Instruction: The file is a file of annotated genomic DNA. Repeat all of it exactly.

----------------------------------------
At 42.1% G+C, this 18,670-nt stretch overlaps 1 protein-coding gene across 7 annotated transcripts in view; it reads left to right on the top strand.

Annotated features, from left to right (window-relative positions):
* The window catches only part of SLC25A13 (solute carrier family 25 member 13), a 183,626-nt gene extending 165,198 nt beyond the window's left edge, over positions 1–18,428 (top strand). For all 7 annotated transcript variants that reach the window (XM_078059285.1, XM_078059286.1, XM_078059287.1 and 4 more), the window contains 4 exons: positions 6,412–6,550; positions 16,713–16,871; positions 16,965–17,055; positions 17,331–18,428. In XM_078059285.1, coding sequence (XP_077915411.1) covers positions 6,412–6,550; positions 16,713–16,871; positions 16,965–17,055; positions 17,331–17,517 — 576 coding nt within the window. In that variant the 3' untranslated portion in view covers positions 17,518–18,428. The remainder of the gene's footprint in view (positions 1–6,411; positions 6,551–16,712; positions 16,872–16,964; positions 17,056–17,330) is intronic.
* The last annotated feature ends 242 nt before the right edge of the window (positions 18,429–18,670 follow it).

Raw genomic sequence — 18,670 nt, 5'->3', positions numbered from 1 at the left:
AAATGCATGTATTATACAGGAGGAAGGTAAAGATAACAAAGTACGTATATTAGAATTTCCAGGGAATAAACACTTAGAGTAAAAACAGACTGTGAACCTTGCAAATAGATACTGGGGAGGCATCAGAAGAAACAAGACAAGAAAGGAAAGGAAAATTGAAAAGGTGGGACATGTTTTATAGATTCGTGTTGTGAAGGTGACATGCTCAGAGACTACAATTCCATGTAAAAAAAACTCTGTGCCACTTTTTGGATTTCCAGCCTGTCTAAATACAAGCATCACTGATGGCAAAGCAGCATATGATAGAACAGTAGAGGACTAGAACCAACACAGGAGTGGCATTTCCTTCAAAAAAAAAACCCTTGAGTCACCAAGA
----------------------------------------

At 42.1% G+C, this 18,670-nt stretch overlaps 1 protein-coding gene across 7 annotated transcripts in view; it reads left to right on the top strand.

Annotated features, from left to right (window-relative positions):
* The window catches only part of SLC25A13 (solute carrier family 25 member 13), a 183,626-nt gene extending 165,198 nt beyond the window's left edge, over positions 1–18,428 (top strand). For all 7 annotated transcript variants that reach the window (XM_078059285.1, XM_078059286.1, XM_078059287.1 and 4 more), the window contains 4 exons: positions 6,412–6,550; positions 16,713–16,871; positions 16,965–17,055; positions 17,331–18,428. In XM_078059285.1, coding sequence (XP_077915411.1) covers positions 6,412–6,550; positions 16,713–16,871; positions 16,965–17,055; positions 17,331–17,517 — 576 coding nt within the window. In that variant the 3' untranslated portion in view covers positions 17,518–18,428. The remainder of the gene's footprint in view (positions 1–6,411; positions 6,551–16,712; positions 16,872–16,964; positions 17,056–17,330) is intronic.
* The last annotated feature ends 242 nt before the right edge of the window (positions 18,429–18,670 follow it).

Raw genomic sequence — 18,670 nt, 5'->3', positions numbered from 1 at the left:
AAATGCATGTATTATACAGGAGGAAGGTAAAGATAACAAAGTACGTATATTAGAATTTCCAGGGAATAAACACTTAGAGTAAAAACAGACTGTGAACCTTGCAAATAGATACTGGGGAGGCATCAGAAGAAACAAGACAAGAAAGGAAAGGAAAATTGAAAAGGTGGGACATGTTTTATAGATTCGTGTTGTGAAGGTGACATGCTCAGAGACTACAATTCCATGTAAAAAAAACTCTGTGCCACTTTTTGGATTTCCAGCCTGTCTAAATACAAGCATCACTGATGGCAAAGCAGCATATGATAGAACAGTAGAGGACTAGAACCAACACAGGAGTGGCATTTCCTTCAAAAAAAAAACCCTTGAGTCACCAAGA